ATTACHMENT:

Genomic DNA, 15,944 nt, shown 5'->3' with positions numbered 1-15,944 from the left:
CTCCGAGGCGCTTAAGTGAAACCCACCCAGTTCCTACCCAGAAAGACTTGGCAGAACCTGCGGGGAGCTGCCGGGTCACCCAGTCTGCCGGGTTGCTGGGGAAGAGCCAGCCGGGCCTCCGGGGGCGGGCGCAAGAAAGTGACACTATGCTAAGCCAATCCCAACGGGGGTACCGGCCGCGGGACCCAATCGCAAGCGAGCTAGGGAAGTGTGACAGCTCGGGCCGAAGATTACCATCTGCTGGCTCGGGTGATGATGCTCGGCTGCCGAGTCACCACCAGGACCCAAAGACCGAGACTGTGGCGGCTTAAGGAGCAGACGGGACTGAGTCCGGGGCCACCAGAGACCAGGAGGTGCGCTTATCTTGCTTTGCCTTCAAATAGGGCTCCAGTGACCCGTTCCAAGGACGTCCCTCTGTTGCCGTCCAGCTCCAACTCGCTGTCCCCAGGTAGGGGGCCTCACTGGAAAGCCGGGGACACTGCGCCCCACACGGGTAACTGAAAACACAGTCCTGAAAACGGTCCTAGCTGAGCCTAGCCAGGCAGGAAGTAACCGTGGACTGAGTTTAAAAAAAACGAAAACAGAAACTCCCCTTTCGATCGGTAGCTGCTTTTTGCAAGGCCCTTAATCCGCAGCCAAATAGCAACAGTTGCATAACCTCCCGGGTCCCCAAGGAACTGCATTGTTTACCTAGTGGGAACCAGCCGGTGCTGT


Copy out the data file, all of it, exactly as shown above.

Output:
Genomic DNA, 15,944 nt, shown 5'->3' with positions numbered 1-15,944 from the left:
CTCCGAGGCGCTTAAGTGAAACCCACCCAGTTCCTACCCAGAAAGACTTGGCAGAACCTGCGGGGAGCTGCCGGGTCACCCAGTCTGCCGGGTTGCTGGGGAAGAGCCAGCCGGGCCTCCGGGGGCGGGCGCAAGAAAGTGACACTATGCTAAGCCAATCCCAACGGGGGTACCGGCCGCGGGACCCAATCGCAAGCGAGCTAGGGAAGTGTGACAGCTCGGGCCGAAGATTACCATCTGCTGGCTCGGGTGATGATGCTCGGCTGCCGAGTCACCACCAGGACCCAAAGACCGAGACTGTGGCGGCTTAAGGAGCAGACGGGACTGAGTCCGGGGCCACCAGAGACCAGGAGGTGCGCTTATCTTGCTTTGCCTTCAAATAGGGCTCCAGTGACCCGTTCCAAGGACGTCCCTCTGTTGCCGTCCAGCTCCAACTCGCTGTCCCCAGGTAGGGGGCCTCACTGGAAAGCCGGGGACACTGCGCCCCACACGGGTAACTGAAAACACAGTCCTGAAAACGGTCCTAGCTGAGCCTAGCCAGGCAGGAAGTAACCGTGGACTGAGTTTAAAAAAAACGAAAACAGAAACTCCCCTTTCGATCGGTAGCTGCTTTTTGCAAGGCCCTTAATCCGCAGCCAAATAGCAACAGTTGCATAACCTCCCGGGTCCCCAAGGAACTGCATTGTTTACCTAGTGGGAACCAGCCGGTGCTGT